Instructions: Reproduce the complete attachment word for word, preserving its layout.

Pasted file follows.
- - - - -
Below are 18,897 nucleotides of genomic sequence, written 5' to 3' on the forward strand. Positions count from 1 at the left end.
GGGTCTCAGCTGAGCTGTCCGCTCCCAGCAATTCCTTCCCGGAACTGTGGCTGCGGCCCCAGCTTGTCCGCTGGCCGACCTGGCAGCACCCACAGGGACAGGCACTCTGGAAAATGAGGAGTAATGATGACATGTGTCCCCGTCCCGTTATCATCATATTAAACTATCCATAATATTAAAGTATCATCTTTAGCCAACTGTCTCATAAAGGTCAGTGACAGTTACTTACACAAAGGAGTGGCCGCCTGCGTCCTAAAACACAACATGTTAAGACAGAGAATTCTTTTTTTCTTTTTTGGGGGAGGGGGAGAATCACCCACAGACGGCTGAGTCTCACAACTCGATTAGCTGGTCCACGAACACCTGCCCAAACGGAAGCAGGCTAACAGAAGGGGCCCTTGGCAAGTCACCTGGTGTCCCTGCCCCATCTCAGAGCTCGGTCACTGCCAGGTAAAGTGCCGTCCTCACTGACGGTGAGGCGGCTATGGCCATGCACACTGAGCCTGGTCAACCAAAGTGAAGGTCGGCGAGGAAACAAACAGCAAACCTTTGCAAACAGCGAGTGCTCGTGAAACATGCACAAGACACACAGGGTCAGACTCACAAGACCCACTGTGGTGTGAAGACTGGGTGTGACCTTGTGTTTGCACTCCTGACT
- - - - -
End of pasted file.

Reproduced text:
Below are 18,897 nucleotides of genomic sequence, written 5' to 3' on the forward strand. Positions count from 1 at the left end.
GGGTCTCAGCTGAGCTGTCCGCTCCCAGCAATTCCTTCCCGGAACTGTGGCTGCGGCCCCAGCTTGTCCGCTGGCCGACCTGGCAGCACCCACAGGGACAGGCACTCTGGAAAATGAGGAGTAATGATGACATGTGTCCCCGTCCCGTTATCATCATATTAAACTATCCATAATATTAAAGTATCATCTTTAGCCAACTGTCTCATAAAGGTCAGTGACAGTTACTTACACAAAGGAGTGGCCGCCTGCGTCCTAAAACACAACATGTTAAGACAGAGAATTCTTTTTTTCTTTTTTGGGGGAGGGGGAGAATCACCCACAGACGGCTGAGTCTCACAACTCGATTAGCTGGTCCACGAACACCTGCCCAAACGGAAGCAGGCTAACAGAAGGGGCCCTTGGCAAGTCACCTGGTGTCCCTGCCCCATCTCAGAGCTCGGTCACTGCCAGGTAAAGTGCCGTCCTCACTGACGGTGAGGCGGCTATGGCCATGCACACTGAGCCTGGTCAACCAAAGTGAAGGTCGGCGAGGAAACAAACAGCAAACCTTTGCAAACAGCGAGTGCTCGTGAAACATGCACAAGACACACAGGGTCAGACTCACAAGACCCACTGTGGTGTGAAGACTGGGTGTGACCTTGTGTTTGCACTCCTGACT